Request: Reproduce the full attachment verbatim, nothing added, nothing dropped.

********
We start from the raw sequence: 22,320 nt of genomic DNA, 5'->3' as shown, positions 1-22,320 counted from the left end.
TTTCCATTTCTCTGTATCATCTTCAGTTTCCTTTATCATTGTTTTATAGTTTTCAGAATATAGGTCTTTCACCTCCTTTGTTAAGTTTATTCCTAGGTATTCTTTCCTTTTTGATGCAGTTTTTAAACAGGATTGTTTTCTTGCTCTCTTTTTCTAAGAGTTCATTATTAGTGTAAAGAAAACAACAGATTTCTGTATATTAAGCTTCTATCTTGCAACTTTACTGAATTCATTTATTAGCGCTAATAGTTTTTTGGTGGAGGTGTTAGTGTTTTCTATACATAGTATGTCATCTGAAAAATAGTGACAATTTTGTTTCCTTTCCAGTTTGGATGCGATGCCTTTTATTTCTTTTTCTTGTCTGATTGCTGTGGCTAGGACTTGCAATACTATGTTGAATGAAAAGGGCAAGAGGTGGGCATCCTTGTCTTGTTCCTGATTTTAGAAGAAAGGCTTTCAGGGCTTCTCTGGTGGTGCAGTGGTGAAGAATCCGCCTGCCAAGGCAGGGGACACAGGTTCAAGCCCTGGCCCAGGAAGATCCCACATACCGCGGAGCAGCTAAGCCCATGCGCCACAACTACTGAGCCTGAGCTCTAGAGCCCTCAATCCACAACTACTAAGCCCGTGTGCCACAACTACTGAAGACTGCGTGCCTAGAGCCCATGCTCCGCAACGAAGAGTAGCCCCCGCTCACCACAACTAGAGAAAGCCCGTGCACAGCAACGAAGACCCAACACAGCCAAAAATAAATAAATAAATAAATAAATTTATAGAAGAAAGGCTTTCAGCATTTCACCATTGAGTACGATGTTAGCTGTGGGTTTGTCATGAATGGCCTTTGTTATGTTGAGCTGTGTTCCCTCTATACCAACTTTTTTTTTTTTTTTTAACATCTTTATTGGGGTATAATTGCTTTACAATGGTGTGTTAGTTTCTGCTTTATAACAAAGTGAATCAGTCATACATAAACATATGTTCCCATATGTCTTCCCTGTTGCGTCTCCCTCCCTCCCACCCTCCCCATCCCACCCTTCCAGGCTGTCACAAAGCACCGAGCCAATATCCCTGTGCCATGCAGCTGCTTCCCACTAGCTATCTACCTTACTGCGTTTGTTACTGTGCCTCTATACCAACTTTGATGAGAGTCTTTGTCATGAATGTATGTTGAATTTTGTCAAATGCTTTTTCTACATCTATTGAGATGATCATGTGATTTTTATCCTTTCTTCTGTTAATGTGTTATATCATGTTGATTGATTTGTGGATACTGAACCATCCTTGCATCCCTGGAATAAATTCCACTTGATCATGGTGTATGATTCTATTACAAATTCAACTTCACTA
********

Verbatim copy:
We start from the raw sequence: 22,320 nt of genomic DNA, 5'->3' as shown, positions 1-22,320 counted from the left end.
TTTCCATTTCTCTGTATCATCTTCAGTTTCCTTTATCATTGTTTTATAGTTTTCAGAATATAGGTCTTTCACCTCCTTTGTTAAGTTTATTCCTAGGTATTCTTTCCTTTTTGATGCAGTTTTTAAACAGGATTGTTTTCTTGCTCTCTTTTTCTAAGAGTTCATTATTAGTGTAAAGAAAACAACAGATTTCTGTATATTAAGCTTCTATCTTGCAACTTTACTGAATTCATTTATTAGCGCTAATAGTTTTTTGGTGGAGGTGTTAGTGTTTTCTATACATAGTATGTCATCTGAAAAATAGTGACAATTTTGTTTCCTTTCCAGTTTGGATGCGATGCCTTTTATTTCTTTTTCTTGTCTGATTGCTGTGGCTAGGACTTGCAATACTATGTTGAATGAAAAGGGCAAGAGGTGGGCATCCTTGTCTTGTTCCTGATTTTAGAAGAAAGGCTTTCAGGGCTTCTCTGGTGGTGCAGTGGTGAAGAATCCGCCTGCCAAGGCAGGGGACACAGGTTCAAGCCCTGGCCCAGGAAGATCCCACATACCGCGGAGCAGCTAAGCCCATGCGCCACAACTACTGAGCCTGAGCTCTAGAGCCCTCAATCCACAACTACTAAGCCCGTGTGCCACAACTACTGAAGACTGCGTGCCTAGAGCCCATGCTCCGCAACGAAGAGTAGCCCCCGCTCACCACAACTAGAGAAAGCCCGTGCACAGCAACGAAGACCCAACACAGCCAAAAATAAATAAATAAATAAATAAATTTATAGAAGAAAGGCTTTCAGCATTTCACCATTGAGTACGATGTTAGCTGTGGGTTTGTCATGAATGGCCTTTGTTATGTTGAGCTGTGTTCCCTCTATACCAACTTTTTTTTTTTTTTTTAACATCTTTATTGGGGTATAATTGCTTTACAATGGTGTGTTAGTTTCTGCTTTATAACAAAGTGAATCAGTCATACATAAACATATGTTCCCATATGTCTTCCCTGTTGCGTCTCCCTCCCTCCCACCCTCCCCATCCCACCCTTCCAGGCTGTCACAAAGCACCGAGCCAATATCCCTGTGCCATGCAGCTGCTTCCCACTAGCTATCTACCTTACTGCGTTTGTTACTGTGCCTCTATACCAACTTTGATGAGAGTCTTTGTCATGAATGTATGTTGAATTTTGTCAAATGCTTTTTCTACATCTATTGAGATGATCATGTGATTTTTATCCTTTCTTCTGTTAATGTGTTATATCATGTTGATTGATTTGTGGATACTGAACCATCCTTGCATCCCTGGAATAAATTCCACTTGATCATGGTGTATGATTCTATTACAAATTCAACTTCACTA